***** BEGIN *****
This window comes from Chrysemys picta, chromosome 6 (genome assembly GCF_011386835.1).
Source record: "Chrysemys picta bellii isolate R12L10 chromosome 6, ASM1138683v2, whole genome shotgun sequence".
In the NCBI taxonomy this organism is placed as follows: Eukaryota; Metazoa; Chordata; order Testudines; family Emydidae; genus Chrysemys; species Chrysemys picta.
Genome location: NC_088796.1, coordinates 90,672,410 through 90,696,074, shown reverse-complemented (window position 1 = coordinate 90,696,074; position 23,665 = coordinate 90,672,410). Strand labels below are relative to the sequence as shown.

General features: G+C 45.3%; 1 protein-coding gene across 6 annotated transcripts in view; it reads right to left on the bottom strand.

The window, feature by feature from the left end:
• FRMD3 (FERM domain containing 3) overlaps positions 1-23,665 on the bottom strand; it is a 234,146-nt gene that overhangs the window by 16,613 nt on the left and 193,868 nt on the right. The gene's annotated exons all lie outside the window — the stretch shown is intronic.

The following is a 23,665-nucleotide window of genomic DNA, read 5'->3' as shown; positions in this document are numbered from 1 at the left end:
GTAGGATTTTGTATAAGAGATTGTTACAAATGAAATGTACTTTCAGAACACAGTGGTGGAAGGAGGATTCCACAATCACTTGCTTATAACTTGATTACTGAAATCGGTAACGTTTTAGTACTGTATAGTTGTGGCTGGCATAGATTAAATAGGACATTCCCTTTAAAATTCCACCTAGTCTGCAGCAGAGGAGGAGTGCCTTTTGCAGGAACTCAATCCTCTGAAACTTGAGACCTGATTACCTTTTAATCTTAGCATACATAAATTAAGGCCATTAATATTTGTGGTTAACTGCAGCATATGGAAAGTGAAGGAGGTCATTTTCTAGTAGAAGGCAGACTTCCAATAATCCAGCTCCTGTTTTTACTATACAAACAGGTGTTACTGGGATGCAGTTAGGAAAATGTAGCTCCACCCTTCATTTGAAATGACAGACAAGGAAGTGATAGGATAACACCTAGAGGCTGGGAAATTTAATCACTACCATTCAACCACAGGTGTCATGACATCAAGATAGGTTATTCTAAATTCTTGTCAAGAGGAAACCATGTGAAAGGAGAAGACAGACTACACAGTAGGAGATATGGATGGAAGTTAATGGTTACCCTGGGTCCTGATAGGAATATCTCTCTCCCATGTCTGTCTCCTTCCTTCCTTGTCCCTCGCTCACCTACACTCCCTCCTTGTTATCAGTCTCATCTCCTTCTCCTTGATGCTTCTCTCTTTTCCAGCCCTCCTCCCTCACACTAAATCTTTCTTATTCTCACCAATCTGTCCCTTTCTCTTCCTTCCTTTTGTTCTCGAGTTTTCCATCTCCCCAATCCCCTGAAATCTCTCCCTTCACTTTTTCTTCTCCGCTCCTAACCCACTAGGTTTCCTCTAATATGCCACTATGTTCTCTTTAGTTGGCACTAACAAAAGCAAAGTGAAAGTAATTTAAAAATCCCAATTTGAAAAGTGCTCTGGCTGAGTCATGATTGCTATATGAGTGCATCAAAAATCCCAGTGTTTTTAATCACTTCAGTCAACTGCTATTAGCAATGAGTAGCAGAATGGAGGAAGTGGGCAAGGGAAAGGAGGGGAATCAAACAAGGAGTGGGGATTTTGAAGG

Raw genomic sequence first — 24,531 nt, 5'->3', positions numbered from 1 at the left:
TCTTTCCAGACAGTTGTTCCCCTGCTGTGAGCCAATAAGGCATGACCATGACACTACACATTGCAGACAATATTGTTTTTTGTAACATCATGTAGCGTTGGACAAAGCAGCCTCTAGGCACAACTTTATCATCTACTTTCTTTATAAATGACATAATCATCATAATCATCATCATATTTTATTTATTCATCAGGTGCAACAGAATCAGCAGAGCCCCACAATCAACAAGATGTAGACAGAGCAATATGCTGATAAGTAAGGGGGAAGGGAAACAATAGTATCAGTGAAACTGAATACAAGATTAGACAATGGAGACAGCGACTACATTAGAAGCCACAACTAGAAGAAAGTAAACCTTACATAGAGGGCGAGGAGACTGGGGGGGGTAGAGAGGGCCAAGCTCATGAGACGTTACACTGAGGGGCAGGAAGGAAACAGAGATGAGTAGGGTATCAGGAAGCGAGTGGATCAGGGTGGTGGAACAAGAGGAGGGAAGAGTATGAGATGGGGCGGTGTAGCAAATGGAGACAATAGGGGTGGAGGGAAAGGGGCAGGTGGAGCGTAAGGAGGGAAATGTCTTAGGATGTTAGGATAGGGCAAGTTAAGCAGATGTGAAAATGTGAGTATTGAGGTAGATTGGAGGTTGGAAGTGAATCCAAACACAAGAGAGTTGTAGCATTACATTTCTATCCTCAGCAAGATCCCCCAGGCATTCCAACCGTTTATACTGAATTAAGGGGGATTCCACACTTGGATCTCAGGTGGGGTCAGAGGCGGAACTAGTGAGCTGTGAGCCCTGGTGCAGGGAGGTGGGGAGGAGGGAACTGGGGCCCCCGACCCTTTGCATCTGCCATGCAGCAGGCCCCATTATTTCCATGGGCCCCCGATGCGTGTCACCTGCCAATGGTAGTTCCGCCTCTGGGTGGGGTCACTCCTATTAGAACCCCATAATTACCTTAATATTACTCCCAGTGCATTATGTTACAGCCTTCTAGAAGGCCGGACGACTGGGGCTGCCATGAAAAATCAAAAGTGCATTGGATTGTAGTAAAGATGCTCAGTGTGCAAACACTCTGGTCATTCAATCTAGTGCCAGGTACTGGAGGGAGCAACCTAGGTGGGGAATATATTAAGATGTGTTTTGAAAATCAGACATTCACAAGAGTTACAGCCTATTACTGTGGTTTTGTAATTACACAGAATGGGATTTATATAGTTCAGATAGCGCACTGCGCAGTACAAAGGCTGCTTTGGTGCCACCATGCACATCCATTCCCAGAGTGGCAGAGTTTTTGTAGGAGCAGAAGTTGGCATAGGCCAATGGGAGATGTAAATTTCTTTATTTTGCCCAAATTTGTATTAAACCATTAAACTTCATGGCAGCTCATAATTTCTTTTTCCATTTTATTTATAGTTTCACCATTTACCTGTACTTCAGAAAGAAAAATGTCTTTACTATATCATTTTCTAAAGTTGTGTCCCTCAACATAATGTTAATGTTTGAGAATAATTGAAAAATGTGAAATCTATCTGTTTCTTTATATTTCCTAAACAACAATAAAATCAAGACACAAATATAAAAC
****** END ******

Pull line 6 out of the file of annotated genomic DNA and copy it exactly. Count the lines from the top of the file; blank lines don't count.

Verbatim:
The window, feature by feature from the left end: